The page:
In a wide-ranging editorial, Mark Allen argues for strategies that may help communities cope with climate disasters as they grow more frequent.

1 minute read

September 15, 2017, 7:00 AM PDT

By Casey Brazeal @northandclark

Midwest Flooding

George Burba / Shutterstock

"We must work with some urgency to preserve the agricultural land close to our major cities from encroaching development, while partnering with farmers to better manage the landscapes they steward," Mark Allen writes for the Green Left Weekly. Allen sees the desire to build new infrastructure, instead of improving on what already exists, as a major problem for the environment. "The main emphasis has to be on making what we already have work better for us, while embracing new ideas and discriminating in favour of public housing," Allen argues.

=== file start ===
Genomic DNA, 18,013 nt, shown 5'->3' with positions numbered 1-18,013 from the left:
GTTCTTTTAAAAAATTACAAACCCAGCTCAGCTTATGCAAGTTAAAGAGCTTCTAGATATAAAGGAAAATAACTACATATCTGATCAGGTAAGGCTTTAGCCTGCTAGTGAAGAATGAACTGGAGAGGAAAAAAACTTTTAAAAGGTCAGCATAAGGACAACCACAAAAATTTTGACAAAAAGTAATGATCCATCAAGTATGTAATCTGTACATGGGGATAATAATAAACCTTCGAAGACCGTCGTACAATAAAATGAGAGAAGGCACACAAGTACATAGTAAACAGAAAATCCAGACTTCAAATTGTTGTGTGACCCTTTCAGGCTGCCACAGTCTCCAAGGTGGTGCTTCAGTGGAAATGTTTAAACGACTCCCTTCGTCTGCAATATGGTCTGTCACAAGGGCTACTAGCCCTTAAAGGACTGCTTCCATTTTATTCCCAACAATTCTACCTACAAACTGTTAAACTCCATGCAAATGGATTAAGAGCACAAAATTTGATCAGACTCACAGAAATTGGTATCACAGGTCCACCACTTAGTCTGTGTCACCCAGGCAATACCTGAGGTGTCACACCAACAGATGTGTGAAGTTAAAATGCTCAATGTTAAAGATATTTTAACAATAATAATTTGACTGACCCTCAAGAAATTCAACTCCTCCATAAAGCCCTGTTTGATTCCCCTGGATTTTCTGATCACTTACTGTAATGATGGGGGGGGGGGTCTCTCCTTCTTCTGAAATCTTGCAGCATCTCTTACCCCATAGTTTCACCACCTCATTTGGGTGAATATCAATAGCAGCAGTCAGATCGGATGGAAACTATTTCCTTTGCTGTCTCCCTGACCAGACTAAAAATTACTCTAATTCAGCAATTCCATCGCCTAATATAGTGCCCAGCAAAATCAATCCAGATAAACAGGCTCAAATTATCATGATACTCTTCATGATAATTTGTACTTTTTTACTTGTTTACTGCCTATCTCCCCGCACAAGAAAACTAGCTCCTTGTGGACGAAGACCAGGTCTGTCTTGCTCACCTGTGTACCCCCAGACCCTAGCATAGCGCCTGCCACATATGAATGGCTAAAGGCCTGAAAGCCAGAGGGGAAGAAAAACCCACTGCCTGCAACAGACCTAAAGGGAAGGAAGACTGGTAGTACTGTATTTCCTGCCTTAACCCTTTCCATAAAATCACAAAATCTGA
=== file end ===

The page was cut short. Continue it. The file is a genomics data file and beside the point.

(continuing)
Allen also expresses concerns about population growth. He sees foreign aid (from Australia, where he is based) to boost education and health as a strategy to deal with the issue, because fertility rates tend to drop when countries become richer and healthier.

"Our approach to population policy should be dictated by compassion, understanding that properly directed foreign aid is the most socially equitable and ecologically sustainable first step," Allen argues.

Friday, September 8, 2017 in Green Left Weekly

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